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Two priests in Lincoln diocese reassigned with restrictions, following review of alleged misconduct

October 20, 2021 Catholic News Agency 0
Bishop James Conley of Lincoln, Nebraska in St. Peter’s Square, a day before the canonization Mass of St. John Henry Newman, Oct. 12, 2019. / Daniel Ibanez/CNA

Washington D.C., Oct 20, 2021 / 16:09 pm (CNA).

Two priests in the Diocese of Lincoln are being reassigned to ministry with restrictions, following diocesan review of accusations of sexual misconduct. Neither priest was reportedly charged with a crime.

Fr. Scott Courtney, suspended from active ministry in September 2018 over accusations of having sexual relations with an adult woman, has now been assigned to minister to prisons, nursing homes, and retirement homes, as well as providing administrative assistance to the chancery, starting in January 2022. 

Bishop James Conley of Lincoln said in an Oct. 8 statement that the reassignment was made after a hearing from the ministerial conduct board. Courtney had undergone “a professional evaluation and a period of personal renewal,” he said. 

Another priest, Fr. Thomas Dunavan, has been tasked with providing administrative assistance to the chancery and helping retired priests, as of Nov. 8, 2021. In March 2019, shortly after he was ordained a priest, Dunavan faced an accusation of sexual misconduct that dated back 20 years. He was placed on administrative leave following the allegations.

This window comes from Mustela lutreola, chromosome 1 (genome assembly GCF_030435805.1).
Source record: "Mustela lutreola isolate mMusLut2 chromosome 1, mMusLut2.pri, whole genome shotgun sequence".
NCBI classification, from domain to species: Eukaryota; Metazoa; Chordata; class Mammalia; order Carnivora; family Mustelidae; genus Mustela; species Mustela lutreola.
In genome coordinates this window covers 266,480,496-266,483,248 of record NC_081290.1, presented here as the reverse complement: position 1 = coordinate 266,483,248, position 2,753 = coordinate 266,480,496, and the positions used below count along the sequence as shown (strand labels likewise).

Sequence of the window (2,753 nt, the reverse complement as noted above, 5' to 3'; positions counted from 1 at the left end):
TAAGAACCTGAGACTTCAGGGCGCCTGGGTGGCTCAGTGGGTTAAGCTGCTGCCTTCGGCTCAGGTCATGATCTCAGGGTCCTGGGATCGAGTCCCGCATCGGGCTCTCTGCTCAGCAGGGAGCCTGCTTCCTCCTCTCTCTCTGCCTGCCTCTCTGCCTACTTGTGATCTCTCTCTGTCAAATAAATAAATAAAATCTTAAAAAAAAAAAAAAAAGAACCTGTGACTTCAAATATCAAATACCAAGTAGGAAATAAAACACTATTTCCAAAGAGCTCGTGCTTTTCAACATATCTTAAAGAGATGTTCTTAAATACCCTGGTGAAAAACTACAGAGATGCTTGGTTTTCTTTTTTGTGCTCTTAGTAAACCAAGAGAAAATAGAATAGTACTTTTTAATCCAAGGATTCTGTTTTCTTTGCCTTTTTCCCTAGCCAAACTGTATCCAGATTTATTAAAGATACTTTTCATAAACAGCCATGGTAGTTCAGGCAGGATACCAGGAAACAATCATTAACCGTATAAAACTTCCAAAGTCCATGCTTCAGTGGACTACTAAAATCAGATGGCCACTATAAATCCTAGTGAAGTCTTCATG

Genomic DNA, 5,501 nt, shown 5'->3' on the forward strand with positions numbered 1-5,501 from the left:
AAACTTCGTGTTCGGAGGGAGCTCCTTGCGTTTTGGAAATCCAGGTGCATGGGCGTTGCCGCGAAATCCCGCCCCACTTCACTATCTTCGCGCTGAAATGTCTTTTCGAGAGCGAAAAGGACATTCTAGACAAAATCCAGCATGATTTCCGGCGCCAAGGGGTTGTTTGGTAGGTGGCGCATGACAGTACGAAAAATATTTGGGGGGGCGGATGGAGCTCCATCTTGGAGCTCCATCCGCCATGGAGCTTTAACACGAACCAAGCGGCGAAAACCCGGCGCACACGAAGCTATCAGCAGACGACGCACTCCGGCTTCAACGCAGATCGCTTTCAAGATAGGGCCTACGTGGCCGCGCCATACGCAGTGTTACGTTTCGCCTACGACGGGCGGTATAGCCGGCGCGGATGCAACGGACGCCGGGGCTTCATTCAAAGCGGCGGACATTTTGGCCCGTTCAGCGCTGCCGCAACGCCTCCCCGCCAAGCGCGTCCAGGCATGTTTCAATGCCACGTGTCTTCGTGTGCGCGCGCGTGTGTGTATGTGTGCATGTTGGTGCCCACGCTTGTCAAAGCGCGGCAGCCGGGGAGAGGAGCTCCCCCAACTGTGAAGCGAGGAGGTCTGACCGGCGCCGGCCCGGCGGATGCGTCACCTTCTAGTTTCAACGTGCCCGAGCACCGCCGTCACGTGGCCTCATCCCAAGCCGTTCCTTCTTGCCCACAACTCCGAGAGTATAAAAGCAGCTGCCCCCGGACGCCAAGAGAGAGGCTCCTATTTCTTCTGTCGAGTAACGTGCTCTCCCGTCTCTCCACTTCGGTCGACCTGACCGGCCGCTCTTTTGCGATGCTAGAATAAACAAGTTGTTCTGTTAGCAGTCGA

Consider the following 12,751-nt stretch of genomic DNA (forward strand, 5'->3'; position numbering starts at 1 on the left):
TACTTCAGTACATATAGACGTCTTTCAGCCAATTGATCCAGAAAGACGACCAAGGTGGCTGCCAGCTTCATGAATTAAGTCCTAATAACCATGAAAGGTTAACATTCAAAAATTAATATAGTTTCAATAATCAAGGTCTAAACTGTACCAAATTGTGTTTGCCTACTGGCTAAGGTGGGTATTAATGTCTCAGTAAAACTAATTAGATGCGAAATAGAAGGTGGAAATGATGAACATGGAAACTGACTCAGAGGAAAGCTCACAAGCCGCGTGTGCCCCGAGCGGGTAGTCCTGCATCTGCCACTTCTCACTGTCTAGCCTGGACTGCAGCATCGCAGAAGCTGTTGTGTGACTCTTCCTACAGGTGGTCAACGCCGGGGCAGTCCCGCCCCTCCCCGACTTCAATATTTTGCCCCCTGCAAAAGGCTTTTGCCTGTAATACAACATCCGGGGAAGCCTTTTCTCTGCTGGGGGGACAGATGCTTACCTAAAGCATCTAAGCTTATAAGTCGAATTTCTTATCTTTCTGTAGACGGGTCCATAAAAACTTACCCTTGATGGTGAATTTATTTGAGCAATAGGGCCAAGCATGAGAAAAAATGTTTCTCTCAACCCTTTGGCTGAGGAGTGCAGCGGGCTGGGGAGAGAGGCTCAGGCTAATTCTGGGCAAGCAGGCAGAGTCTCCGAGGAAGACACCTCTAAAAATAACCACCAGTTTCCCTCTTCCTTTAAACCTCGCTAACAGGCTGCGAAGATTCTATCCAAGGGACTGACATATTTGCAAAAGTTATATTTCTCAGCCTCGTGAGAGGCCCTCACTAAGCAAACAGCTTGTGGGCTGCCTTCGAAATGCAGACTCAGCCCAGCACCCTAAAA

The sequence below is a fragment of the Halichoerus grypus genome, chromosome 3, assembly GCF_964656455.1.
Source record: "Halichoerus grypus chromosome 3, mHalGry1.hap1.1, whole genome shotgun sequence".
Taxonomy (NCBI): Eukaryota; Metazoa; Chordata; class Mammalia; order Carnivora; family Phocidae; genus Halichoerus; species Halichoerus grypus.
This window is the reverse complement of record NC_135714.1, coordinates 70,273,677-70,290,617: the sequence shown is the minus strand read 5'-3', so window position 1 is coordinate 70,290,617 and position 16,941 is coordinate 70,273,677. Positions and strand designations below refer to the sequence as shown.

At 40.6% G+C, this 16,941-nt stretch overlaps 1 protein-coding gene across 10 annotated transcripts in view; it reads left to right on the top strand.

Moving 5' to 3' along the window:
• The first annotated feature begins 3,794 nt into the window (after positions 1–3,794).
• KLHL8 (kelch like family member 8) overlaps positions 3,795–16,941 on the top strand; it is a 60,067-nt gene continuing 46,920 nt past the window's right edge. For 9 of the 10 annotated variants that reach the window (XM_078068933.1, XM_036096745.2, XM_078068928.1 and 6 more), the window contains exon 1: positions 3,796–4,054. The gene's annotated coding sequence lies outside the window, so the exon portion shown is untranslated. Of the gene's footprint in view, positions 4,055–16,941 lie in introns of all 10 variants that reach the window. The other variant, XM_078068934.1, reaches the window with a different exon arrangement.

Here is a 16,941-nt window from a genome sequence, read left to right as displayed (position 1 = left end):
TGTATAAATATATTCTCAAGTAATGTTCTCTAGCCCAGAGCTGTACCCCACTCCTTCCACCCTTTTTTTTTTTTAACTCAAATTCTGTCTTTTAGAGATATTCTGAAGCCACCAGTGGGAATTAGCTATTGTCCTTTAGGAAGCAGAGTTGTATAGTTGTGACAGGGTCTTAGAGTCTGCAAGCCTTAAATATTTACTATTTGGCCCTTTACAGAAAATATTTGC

“After commissioning an independent investigation, consultation with the Holy See, and hearing from the ministerial conduct board, restrictions have been imposed on Father Dunavan’s public ministry,” Bishop Conley said in a separate statement on Oct. 8. 

According to the state’s criminal justice website, neither priest was charged with a crime, the Lincoln Journal-Star reported.

A third priest in the diocese has recently retired after pleading no contest to serving alcohol to a 19-year-old male. 

Fr. Charles Townsend resigned his pastorate at St. Peter church in Lincoln in August 2018, and in May 2019 was found guilty of providing alcohol to a minor; he had pleaded no contest to the charge. The Journal-Star reported that the 19-year-old was an altar server. The diocese says it investigated the matter and forwarded its findings to the Holy See.

Townsend was sentenced to 30 days in jail and 18 months probation. The Lincoln diocese said that while his relationship with the then-19-year-old was inappropriate, it was not sexual in nature. 

In July, the diocese announced that imposed restrictions on his public ministry and that he was a retired priest. 

“The Congregation for the Clergy, after its independent examination of the matter, determined that no perpetual penalty could be imposed on Fr. Townsend,” Conley stated on July 23.


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Catholic mental health council applauds Bishop Conley’s candor on mental illness

November 23, 2020 CNA Daily News 2

CNA Staff, Nov 23, 2020 / 03:30 pm (CNA).- When Catholic bishops and leaders share their experiences with mental illness, it encourages other Catholics to seek help and to know that recovery is possible, a national Catholic group has said.